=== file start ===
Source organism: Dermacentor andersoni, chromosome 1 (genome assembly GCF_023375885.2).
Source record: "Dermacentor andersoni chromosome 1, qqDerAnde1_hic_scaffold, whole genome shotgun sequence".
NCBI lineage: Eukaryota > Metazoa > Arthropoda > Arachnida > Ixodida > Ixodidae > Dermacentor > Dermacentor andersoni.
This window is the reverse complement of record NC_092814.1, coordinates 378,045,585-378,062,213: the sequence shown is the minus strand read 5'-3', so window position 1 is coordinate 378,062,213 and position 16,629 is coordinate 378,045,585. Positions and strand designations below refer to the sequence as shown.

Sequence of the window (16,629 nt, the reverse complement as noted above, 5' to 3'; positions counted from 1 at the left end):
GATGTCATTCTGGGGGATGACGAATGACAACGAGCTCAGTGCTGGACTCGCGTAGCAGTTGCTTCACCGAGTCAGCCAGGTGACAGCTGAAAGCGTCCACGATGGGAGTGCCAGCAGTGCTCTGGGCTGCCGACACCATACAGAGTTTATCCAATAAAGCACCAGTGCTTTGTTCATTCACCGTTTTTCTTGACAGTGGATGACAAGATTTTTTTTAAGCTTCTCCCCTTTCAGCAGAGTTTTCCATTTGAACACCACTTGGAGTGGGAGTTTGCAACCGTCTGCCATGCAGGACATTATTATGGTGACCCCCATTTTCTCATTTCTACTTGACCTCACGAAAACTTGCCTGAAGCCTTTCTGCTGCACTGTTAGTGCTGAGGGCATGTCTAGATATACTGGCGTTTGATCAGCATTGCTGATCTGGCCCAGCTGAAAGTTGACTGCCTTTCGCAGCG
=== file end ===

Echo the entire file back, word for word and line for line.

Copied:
Source organism: Dermacentor andersoni, chromosome 1 (genome assembly GCF_023375885.2).
Source record: "Dermacentor andersoni chromosome 1, qqDerAnde1_hic_scaffold, whole genome shotgun sequence".
NCBI lineage: Eukaryota > Metazoa > Arthropoda > Arachnida > Ixodida > Ixodidae > Dermacentor > Dermacentor andersoni.
This window is the reverse complement of record NC_092814.1, coordinates 378,045,585-378,062,213: the sequence shown is the minus strand read 5'-3', so window position 1 is coordinate 378,062,213 and position 16,629 is coordinate 378,045,585. Positions and strand designations below refer to the sequence as shown.

Sequence of the window (16,629 nt, the reverse complement as noted above, 5' to 3'; positions counted from 1 at the left end):
GATGTCATTCTGGGGGATGACGAATGACAACGAGCTCAGTGCTGGACTCGCGTAGCAGTTGCTTCACCGAGTCAGCCAGGTGACAGCTGAAAGCGTCCACGATGGGAGTGCCAGCAGTGCTCTGGGCTGCCGACACCATACAGAGTTTATCCAATAAAGCACCAGTGCTTTGTTCATTCACCGTTTTTCTTGACAGTGGATGACAAGATTTTTTTTAAGCTTCTCCCCTTTCAGCAGAGTTTTCCATTTGAACACCACTTGGAGTGGGAGTTTGCAACCGTCTGCCATGCAGGACATTATTATGGTGACCCCCATTTTCTCATTTCTACTTGACCTCACGAAAACTTGCCTGAAGCCTTTCTGCTGCACTGTTAGTGCTGAGGGCATGTCTAGATATACTGGCGTTTGATCAGCATTGCTGATCTGGCCCAGCTGAAAGTTGACTGCCTTTCGCAGCG